These policies – however partially necessary – will eventually lead to much higher real interest rates on the public debt

Maybe, but interest rates go up because the Fed raises them or because the markets anticipate the Fed will raise them. It is mainly about anticipating the Fed, rather than funding pressures, particularly for short term securities.

and weaken the US dollar

Yes, deficit spending that does not have positive supply side effects does have a weakening effect on the dollar, but it may simply stop it from getting as strong as it may have, rather than actually push it down vs other currencies.

once this tsunami of implicit and explicit public liabilities and monetary debt

What is ‘monetary debt’ as distinguished from ‘public liabilities?

driven by rising twin fiscal and current account deficits will hit a world where the global supply of savings is shrinking – as most countries moves to fiscal deficits thus reducing global savings

Government deficits in their local currency increase the savings of the non government sectors by the same amount.

Government deficit = private sector savings (net financial assets) as per national income accounting.

– and foreign investors start to ponder the long term sustainability of the US domestic and external liabilities.

Start to ponder???

To continue to attract massive inflows of capital, the U.S. might have to start paying higher interest rates on the public debt.

Totally inapplicable with a non convertible currency and a floating exchange rate. The causation is domestic credit expansion funds foreign savings, not vice versa. Loans create deposits. He’s probably got that backwards as well.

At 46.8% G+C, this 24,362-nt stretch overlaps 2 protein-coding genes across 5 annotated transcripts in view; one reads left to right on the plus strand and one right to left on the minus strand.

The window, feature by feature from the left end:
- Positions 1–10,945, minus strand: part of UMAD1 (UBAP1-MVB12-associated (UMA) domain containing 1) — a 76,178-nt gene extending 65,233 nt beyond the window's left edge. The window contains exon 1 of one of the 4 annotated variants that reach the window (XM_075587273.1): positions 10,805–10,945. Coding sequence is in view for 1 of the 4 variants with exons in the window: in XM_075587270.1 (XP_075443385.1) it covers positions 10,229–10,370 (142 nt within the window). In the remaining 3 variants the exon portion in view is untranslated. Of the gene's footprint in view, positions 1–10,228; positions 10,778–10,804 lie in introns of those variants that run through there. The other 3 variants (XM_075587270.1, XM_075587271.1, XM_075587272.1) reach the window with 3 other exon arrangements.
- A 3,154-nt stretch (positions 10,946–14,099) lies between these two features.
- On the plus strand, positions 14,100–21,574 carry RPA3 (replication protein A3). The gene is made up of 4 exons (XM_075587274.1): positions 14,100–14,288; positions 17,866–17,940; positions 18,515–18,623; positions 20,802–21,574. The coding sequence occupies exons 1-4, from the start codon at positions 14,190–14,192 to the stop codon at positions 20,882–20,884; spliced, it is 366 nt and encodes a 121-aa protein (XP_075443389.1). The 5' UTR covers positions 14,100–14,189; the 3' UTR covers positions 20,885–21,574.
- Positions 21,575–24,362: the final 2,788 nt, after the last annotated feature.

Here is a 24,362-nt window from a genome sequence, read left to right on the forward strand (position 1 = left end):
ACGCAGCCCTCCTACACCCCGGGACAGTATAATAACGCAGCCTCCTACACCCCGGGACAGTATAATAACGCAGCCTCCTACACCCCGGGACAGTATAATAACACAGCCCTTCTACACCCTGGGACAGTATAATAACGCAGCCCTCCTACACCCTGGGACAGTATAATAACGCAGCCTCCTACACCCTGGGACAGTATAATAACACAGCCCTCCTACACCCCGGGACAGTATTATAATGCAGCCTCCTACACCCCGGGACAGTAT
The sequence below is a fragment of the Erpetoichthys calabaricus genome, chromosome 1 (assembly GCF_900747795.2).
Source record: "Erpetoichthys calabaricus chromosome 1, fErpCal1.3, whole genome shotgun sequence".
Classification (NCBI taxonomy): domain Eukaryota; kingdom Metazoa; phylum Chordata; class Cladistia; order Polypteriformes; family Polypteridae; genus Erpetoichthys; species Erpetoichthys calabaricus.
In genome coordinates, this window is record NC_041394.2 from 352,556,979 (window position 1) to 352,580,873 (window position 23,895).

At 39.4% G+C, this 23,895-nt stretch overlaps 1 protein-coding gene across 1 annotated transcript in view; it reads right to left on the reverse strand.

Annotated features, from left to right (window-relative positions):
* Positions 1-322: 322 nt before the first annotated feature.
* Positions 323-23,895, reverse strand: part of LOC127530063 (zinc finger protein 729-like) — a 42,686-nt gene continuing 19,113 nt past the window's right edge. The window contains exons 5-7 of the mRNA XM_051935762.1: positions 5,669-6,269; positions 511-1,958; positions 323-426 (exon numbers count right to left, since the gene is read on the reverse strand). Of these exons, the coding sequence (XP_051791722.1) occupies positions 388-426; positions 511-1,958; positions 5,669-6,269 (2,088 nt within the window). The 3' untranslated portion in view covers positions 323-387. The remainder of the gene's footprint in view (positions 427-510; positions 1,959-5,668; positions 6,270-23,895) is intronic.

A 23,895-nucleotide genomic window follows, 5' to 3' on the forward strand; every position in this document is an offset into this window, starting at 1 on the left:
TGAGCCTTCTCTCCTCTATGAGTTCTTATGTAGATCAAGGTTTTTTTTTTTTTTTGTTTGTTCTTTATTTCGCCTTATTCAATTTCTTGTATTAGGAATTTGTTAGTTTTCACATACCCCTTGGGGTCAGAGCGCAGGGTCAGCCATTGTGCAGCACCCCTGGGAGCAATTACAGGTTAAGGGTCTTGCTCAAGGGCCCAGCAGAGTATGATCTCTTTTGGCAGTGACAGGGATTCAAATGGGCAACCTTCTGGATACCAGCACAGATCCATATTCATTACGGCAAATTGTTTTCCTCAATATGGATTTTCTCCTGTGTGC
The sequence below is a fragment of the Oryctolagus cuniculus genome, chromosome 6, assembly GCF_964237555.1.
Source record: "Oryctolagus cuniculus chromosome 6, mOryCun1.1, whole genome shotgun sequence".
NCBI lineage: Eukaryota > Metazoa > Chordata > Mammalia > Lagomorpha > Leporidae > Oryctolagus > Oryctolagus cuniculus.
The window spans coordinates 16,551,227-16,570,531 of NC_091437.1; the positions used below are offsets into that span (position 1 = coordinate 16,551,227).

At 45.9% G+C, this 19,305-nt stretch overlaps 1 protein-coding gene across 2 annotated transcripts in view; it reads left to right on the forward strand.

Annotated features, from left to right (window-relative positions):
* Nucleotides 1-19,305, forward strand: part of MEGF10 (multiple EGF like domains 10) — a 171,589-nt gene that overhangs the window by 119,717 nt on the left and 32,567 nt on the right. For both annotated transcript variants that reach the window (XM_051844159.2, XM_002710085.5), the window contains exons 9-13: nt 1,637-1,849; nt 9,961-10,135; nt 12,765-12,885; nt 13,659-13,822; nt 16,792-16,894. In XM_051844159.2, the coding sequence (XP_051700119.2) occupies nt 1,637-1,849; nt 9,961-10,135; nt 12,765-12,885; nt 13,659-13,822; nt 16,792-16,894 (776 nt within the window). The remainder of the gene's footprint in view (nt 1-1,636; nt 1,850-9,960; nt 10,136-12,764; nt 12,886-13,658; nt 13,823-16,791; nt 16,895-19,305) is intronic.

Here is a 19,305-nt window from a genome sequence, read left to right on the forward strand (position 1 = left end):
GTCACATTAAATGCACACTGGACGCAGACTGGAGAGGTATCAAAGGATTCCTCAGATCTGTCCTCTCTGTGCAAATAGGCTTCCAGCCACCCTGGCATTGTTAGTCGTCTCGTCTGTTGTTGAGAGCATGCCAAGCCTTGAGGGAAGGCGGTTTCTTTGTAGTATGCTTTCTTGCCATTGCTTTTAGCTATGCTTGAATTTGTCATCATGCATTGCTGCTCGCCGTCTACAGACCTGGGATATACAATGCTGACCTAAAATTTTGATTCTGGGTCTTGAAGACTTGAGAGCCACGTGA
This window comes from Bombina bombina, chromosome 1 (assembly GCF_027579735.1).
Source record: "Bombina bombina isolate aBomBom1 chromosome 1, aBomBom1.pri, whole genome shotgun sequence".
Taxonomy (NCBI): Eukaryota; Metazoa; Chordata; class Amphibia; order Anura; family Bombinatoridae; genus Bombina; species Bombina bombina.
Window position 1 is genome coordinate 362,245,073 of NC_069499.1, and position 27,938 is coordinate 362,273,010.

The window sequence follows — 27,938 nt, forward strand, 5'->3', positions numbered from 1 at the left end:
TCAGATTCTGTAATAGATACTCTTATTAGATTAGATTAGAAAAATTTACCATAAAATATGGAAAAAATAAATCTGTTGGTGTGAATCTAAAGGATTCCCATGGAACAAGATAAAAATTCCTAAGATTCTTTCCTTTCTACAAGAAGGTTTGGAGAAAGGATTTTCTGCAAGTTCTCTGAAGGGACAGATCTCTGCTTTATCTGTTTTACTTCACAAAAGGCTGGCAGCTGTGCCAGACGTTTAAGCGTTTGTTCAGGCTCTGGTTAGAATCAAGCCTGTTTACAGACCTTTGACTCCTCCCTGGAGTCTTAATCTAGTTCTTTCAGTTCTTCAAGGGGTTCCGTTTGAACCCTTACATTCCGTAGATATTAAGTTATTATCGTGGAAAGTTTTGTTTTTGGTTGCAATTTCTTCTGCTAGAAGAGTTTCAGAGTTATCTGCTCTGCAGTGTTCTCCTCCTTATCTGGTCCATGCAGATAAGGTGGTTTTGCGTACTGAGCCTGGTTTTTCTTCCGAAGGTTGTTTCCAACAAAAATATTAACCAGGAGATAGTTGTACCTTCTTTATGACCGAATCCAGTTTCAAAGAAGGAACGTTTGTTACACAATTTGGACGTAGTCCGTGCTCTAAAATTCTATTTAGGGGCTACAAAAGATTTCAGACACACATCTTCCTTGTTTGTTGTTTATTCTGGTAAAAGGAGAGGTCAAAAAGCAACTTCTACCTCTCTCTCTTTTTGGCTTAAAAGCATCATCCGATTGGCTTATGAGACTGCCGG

This is one of the concerns that Volcker (previous post) expressed in early 2005.

Yes.


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6 Responses to The Great Roubini

  1. warren mosler says:

    1. yes. i wouldn’t encourage them, and instead quietly go it alone, pretending we are doing something awful…

    5. Sounds good, never hear of it. what’s the url?

    Reply

  2. Mike Sankowski says:

    Hi Warren,

    I am going to start blogging over at Daily Kos on the proposal to suspend income taxes, chartalist money theory, and other economic proposals. I did this before to great effect. I think this is going to be widely embraced by the Kos crowd.

    If you’ve never been there, it is much more intelligent than you would expect. There are some extremely intelligent people who blog there, and others who read and comment there regularly. More importantly, there are hitters who read kos every day. It is going to be a good way to popularize these important ideas

    Reply

  3. Scott Fullwiler says:

    Let me say this more precisely. . .

    When the Tsy buys an ABS, it credits reserve balances to bank reserve accounts.

    When the Fed buys an ABS, it credits reserve balances to bank accounts.

    Any Tsy bond sales by the Tsy or the Fed simply replace reserve balances with longer term “time deposits.”

    No difference.

    Reply

  4. Scott Fullwiler says:

    Brian

    My take on Warren’s point was that the Fed buying the securities (ABS or otherwise)–which creates a one-day, interest paying “time deposit” that can be continuously rolled over at the target rate–is functionally the same as the Treasury issuing bonds when it purchases them. That’s why he suggested that the TARP was more appropriately considered as a monetary policy operation.

    Scott

    Reply

  5. Brian says:

    You seem to be saying that the reserves deposited at the Fed on which they are paying interest imply some kind of sterilization. Perhaps, but if, in effect, they’ve swapped a “one-day T-bill” for an illiquid asset like ABS, there is clearly a lot more “liquidity” in the system.

    As for Geithner’s job being to hit the Fed funds target, if that’s the case he’s probably not qualified to be Treasury Secretary, since the effective Fed Funds rate has been closer to .25% than 1% for about a month now.

    The Fed is definitely in “Quant Easing” mode, however ill-defined their version of that policy may be.

    Reply

  6. Jim Baird says:

    Isn’t there the possibility, however, that increased deficits in local currencies worldwide will decrease demand for external financial assets (i.e., dollars), and thus decrease our current account deficit and thus our real terms of trade?

    Reply